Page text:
Drive by James Sallis

imageWhen I posted my Tuesday Intro for this book, I mentioned that I was a little concerned because it was already one of my favourite films…a film I would say anecdotally is one people love or hate. I loved it from the first five minutes and was worried that, despite James Sallis being one of my favourite authors, I wouldn’t therefore love the book.

In the film Driver (he has no other name) is played by Ryan Gosling and wears a gold bomber jacket. He is also a man of few words and a very striking character. You spend a lot of time trying to figure out what he’s thinking. In the book, you find out. Or, at the very least, get to know his back story so you can understand a little why he is who he is. Given where he’s come from, it is no surprise he is who he is and that he struggles to form – for want of a better word – normal relationships. Driver is nomadic. He doesn’t make friends easily. When he does, he’s incredibly loyal.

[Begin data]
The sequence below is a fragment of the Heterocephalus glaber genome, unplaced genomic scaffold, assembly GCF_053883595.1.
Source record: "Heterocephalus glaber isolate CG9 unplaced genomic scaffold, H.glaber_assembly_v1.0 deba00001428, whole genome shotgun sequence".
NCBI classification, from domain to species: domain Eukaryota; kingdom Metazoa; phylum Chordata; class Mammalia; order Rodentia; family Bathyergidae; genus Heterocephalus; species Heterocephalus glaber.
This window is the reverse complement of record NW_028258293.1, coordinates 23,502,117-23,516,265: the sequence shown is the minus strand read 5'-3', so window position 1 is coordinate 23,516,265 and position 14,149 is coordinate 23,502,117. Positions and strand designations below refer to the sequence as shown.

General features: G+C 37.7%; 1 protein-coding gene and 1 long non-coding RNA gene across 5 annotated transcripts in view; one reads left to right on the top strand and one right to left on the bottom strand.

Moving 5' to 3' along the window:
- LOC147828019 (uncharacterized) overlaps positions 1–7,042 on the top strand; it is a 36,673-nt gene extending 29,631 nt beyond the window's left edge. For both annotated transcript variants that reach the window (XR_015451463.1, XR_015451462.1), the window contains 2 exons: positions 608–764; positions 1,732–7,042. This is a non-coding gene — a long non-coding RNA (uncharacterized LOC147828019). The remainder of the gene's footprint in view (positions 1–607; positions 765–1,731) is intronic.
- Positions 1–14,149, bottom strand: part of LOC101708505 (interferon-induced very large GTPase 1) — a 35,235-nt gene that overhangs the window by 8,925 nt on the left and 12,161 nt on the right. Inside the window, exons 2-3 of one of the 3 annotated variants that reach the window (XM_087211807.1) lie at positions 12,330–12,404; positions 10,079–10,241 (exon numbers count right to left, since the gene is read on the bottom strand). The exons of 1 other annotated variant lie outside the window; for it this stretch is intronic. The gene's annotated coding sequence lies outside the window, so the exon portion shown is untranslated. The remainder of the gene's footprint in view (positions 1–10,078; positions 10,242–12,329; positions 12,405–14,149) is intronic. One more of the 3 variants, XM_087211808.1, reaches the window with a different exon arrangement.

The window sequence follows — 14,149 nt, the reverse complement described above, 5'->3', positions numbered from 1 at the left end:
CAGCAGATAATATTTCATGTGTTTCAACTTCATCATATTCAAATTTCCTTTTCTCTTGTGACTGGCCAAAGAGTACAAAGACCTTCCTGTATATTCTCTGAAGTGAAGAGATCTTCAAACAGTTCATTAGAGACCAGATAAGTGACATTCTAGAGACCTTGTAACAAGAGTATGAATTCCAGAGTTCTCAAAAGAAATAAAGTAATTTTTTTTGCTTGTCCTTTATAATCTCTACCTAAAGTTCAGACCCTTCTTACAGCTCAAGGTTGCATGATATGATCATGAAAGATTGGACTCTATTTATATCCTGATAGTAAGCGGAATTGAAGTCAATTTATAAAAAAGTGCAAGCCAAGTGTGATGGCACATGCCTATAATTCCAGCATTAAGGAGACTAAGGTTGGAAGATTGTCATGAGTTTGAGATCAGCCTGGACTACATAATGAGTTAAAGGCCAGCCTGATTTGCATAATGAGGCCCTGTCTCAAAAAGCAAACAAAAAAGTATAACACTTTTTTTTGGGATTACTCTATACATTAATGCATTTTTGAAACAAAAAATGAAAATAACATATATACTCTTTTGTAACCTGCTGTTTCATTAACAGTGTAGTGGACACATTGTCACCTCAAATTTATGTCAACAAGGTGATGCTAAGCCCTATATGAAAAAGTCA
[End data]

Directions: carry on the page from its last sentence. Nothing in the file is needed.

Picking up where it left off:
The other thing about Driver is (surprise), he drives. He is a stuntman and a getaway driver. There isn’t any better. It also turns out he is vengeful when he is double crossed in a heist gone wrong and his friend dies in the process. Vengeful and determined to pay back everyone involved, meaning Drive is quite a dark and violent book. It isn’t especially gory or bloody though so it worked for me.

Despite my original fears, and once I stopped picturing Ryan Gosling and his gold jacket, I was completely drawn in and wanted Driver to get his revenge. I spent the second half of the book worried he would come to a sticky end himself (I won’t say if he did or not), my writing speeding up as I read. Thankfully I didn’t have too long to wait to find out as this is a short book, a novella vs. a novel.

It is, however, a book that packs punch and a lot in. It is one of the things I love about James Sallis and I wasn’t disappointed to find the same here. He manages to say a lot with few words and over a few pages. Some chapters were only a page or so long. Yet, nothing felt wasted. Every word seemed to be needed. Every character seemed to be saying something in every line they spoke. This might not suit everyone but it suits me. I love this style of writing. The simplicity and the starkness. And I loved this book. Highly recommended.